Loco hauled services on the North Wales coast have provided much interest and on 13 June 37408 powered the 11.33 Crewe-Holyhead with 37407 on the 13.36 Llandudno Jcn-Holyhead. 37414 hauled the 13.30 Holyhead-Manchester Victoria, 37504 and 31242 were noted at Llandudno Junction on ballast workings.
The 17th had 37425 haul the 13.36 Llandudno Jcn-Holyhead with 37422 on the 13.30 Holyhead-Manchester Victoria. 37408 had power of the 11.33 Crewe-Holyhead.
June 19th saw a Hertfordshire Railtours Derby-Paignton with 58020/30 at its head. At Birmingham, however, 58030 was replaced by 58002.
Class 20 haulage has, for the summer anyway, provided a most welcome respite from the monotony of Class 47/8s. 29 June saw 20032/128 power the Leicester-Skegness. 20169 was attached for the return journey but was not under power. 14 July saw 20187/128 on the Leicester-Skegness and 20087/132 likewise on the 20th. During a spell at Birmingham New Street on 28 July, 86102/236/253/260/259 86210/248/222/255, 47326/813/853 were all noted.

Western Region
A visit to the Liskeard-Looe branch on 23 August produced a Met-Camm 3 car unit working the service. Also on this date all Class 50s currently at Laira were seen, these being D400/50033, 50029/30/149. 50149 started its journey to Worksop the following day and was noted at Exeter Riverside on 25 August.

Eastern Region
30 June had 47818 work the 09.45 York-Exeter with 47845 following westwards on the 11.06 York-Swansea. 47807 arrived at York with the 09.05 ex-Poole.
The preceding day found 90017 at the head of the 07.00 Kings Cross -Leeds and the 10.05 return.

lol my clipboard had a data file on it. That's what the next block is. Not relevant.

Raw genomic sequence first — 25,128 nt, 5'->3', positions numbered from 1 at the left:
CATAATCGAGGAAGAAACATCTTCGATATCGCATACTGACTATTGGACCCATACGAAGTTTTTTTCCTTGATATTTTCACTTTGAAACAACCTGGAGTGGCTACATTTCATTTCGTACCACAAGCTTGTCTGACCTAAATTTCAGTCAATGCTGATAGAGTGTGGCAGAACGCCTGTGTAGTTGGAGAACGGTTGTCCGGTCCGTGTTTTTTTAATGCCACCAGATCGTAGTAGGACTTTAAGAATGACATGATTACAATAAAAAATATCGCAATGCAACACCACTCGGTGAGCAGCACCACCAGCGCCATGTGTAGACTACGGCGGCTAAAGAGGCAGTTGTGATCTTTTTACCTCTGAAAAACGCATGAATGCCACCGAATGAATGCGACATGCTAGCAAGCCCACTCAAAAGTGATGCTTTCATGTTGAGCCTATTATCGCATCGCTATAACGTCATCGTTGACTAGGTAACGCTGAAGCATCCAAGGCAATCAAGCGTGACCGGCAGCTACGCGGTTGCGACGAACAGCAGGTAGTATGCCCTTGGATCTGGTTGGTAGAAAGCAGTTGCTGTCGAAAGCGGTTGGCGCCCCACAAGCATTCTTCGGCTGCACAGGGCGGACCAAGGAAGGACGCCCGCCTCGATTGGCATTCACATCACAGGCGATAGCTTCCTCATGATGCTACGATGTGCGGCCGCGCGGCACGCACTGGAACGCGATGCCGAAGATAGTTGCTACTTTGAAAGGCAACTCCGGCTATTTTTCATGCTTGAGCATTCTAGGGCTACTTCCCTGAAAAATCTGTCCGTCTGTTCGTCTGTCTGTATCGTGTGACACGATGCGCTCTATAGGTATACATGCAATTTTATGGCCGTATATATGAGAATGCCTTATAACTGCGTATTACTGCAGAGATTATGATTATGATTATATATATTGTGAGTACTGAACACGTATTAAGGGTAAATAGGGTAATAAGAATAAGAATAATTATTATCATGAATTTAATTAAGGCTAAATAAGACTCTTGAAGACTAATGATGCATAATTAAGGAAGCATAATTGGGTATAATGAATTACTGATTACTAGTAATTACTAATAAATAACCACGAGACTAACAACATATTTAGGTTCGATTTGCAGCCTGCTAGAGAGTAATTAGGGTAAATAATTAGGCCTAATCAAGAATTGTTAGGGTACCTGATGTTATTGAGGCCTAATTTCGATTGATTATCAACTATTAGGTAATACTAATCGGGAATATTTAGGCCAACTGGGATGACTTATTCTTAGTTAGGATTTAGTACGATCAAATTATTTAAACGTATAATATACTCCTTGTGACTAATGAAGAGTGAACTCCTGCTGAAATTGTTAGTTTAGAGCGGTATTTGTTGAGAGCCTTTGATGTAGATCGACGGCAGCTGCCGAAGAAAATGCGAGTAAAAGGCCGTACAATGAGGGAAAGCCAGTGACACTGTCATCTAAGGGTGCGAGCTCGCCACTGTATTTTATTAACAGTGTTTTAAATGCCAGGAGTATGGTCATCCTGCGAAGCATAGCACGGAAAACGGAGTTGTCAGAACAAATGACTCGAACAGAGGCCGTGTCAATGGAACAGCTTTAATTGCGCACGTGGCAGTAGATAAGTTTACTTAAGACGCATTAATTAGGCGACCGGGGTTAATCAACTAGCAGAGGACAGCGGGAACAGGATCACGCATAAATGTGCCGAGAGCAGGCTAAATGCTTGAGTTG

The Tilcon aggregate service from Skipton to Hull still provides relatively rare loco haulage along the "sea wall" under the Humber Bridge and was seen on 9 July with 60085.
July 15th saw several Class 4Ms sighted with 839 on the 09.05 Poole-York, 845 on the 14.45 York-Plymouth, 853 on the 12.06 York-Poole, 817 on the 11.06 York-Swansea and 815 on the 09.45 York-Exeter. 90023 worked the 12.30 Kings Cross-Newcastle on the same date.
July 24th found a "Rail UK" excursion from Bridlington-Appleby, Ribblehead and Carlisle in the hands of 47823.
More Class 47 sightings on 28 July saw 47145 at Hull Paragon and 47828 on the 09.24 Bristol-York, with 47853 on the 11.06 York-Swansea. 37144 was seen on ballast working at Hull Paragon.
Seen at Worksop on 31 July were 08607, 56018/95, 58013/15/18/25/ 58026/28/35.
Earlier in the month on the 3rd a visit to BSC's Scunthorpe steelworks found Polish 0-6-OT "Hutnick" on the Appleby Frodingham Tour train, assisted by 0-6-0 diesel "Arnold Machin". Yorkshire Janus diesels 5 and 44 and Hunslet diesels 75/80 were outside the works engine shed. Yorkshire Janus diesel 54 was outside the Society depot.
Seen at Thornaby on 10 July were 37501/2/16/19/687/716, 47360/9, 56110/20, 60007/38/52. 08204 shunted Tees Yard and 08295/797, 20008/9/94/144, 31264, 47110/159 were stored.
47847 was seen working the 09.05 Poole-York and 17.30 York-Derby passing Swinton on 7 August, with sister loco 47850 on the 14.45 York-Plymouth. 58043+60071, and 56130+60070 worked light engines.